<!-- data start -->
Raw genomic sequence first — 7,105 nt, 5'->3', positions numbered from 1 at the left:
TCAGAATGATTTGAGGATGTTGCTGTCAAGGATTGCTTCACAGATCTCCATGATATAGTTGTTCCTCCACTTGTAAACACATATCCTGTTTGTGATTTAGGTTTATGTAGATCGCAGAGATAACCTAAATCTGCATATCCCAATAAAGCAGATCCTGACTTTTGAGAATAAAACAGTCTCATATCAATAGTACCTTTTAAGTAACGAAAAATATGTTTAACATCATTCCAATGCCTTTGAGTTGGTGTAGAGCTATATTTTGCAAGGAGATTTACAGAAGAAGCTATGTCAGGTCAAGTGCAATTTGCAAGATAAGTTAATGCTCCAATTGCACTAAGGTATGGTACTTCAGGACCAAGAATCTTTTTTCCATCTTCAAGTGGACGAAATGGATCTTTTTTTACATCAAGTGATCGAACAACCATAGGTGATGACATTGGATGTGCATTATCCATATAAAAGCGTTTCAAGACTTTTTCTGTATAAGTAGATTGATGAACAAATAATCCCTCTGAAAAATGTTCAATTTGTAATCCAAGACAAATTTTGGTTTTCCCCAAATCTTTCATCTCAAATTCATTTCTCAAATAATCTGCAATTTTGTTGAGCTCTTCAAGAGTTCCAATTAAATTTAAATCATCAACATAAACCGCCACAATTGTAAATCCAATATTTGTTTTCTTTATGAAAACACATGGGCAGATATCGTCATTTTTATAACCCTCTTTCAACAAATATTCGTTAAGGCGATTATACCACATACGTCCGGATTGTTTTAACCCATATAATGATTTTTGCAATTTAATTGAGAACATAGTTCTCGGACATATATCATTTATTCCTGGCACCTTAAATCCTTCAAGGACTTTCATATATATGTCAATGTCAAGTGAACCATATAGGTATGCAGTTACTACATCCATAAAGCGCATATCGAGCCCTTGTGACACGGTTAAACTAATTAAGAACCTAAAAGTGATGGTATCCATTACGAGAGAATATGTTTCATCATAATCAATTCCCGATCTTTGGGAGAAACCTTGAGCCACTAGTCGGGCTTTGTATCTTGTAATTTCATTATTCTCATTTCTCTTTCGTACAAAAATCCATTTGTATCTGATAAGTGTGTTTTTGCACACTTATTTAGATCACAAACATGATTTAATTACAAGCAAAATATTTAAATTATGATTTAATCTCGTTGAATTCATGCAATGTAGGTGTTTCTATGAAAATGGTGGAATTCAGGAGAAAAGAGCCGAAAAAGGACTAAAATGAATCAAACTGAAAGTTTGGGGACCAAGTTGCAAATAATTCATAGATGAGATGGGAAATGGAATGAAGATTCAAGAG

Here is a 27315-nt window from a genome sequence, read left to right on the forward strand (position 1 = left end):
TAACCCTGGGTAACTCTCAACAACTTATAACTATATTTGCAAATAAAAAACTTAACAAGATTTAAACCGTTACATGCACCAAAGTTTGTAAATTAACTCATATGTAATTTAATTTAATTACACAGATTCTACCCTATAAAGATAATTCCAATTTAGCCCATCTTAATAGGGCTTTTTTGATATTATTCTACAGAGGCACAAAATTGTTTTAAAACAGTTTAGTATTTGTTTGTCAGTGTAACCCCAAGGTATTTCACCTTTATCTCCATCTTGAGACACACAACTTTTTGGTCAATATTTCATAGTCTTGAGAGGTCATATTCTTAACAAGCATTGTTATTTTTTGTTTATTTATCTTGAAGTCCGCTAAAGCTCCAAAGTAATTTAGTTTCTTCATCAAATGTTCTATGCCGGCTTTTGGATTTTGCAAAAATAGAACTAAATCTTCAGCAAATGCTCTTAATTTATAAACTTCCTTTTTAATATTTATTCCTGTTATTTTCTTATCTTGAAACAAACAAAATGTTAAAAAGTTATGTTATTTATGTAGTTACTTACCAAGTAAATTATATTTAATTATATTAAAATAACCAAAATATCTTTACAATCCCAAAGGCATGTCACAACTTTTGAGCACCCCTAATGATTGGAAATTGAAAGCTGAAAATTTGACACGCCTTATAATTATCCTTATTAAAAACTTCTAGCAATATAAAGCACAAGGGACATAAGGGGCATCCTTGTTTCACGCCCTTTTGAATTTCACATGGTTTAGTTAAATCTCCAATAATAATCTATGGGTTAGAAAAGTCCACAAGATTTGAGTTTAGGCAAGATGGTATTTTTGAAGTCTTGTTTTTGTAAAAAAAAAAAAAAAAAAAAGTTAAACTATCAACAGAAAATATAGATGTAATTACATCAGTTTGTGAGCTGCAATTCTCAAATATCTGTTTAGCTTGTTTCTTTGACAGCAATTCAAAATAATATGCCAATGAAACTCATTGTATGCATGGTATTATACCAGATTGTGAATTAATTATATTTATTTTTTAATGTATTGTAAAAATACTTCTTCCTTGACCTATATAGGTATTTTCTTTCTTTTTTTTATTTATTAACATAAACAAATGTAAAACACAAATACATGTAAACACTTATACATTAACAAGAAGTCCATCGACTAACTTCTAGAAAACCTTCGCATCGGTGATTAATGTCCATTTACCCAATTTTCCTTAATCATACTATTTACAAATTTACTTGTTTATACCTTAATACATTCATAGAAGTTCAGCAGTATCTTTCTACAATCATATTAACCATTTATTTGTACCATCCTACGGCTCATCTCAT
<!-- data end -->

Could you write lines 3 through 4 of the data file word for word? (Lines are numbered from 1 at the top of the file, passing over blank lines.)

Here is a 27315-nt window from a genome sequence, read left to right on the forward strand (position 1 = left end):
TAACCCTGGGTAACTCTCAACAACTTATAACTATATTTGCAAATAAAAAACTTAACAAGATTTAAACCGTTACATGCACCAAAGTTTGTAAATTAACTCATATGTAATTTAATTTAATTACACAGATTCTACCCTATAAAGATAATTCCAATTTAGCCCATCTTAATAGGGCTTTTTTGATATTATTCTACAGAGGCACAAAATTGTTTTAAAACAGTTTAGTATTTGTTTGTCAGTGTAACCCCAAGGTATTTCACCTTTATCTCCATCTTGAGACACACAACTTTTTGGTCAATATTTCATAGTCTTGAGAGGTCATATTCTTAACAAGCATTGTTATTTTTTGTTTATTTATCTTGAAGTCCGCTAAAGCTCCAAAGTAATTTAGTTTCTTCATCAAATGTTCTATGCCGGCTTTTGGATTTTGCAAAAATAGAACTAAATCTTCAGCAAATGCTCTTAATTTATAAACTTCCTTTTTAATATTTATTCCTGTTATTTTCTTATCTTGAAACAAACAAAATGTTAAAAAGTTATGTTATTTATGTAGTTACTTACCAAGTAAATTATATTTAATTATATTAAAATAACCAAAATATCTTTACAATCCCAAAGGCATGTCACAACTTTTGAGCACCCCTAATGATTGGAAATTGAAAGCTGAAAATTTGACACGCCTTATAATTATCCTTATTAAAAACTTCTAGCAATATAAAGCACAAGGGACATAAGGGGCATCCTTGTTTCACGCCCTTTTGAATTTCACATGGTTTAGTTAAATCTCCAATAATAATCTATGGGTTAGAAAAGTCCACAAGATTTGAGTTTAGGCAAGATGGTATTTTTGAAGTCTTGTTTTTGTAAAAAAAAAAAAAAAAAAAAGTTAAACTATCAACAGAAAATATAGATGTAATTACATCAGTTTGTGAGCTGCAATTCTCAAATATCTGTTTAGCTTGTTTCTTTGACAGCAATTCAAAATAATATGCCAATGAAACTCATTGTATGCATGGTATTATACCAGATTGTGAATTAATTATATTTATTTTTTAATGTATTGTAAAAATACTTCTTCCTTGACCTATATAGGTATTTTCTTTCTTTTTTTTATTTATTAACATAAACAAATGTAAAACACAAATACATGTAAACACTTATACATTAACAAGAAGTCCATCGACTAACTTCTAGAAAACCTTCGCATCGGTGATTAATGTCCATTTACCCAATTTTCCTTAATCATACTATTTACAAATTTACTTGTTTATACCTTAATACATTCATAGAAGTTCAGCAGTATCTTTCTACAATCATATTAACCATTTATTTGTACCATCCTACGGCTCATCTCAT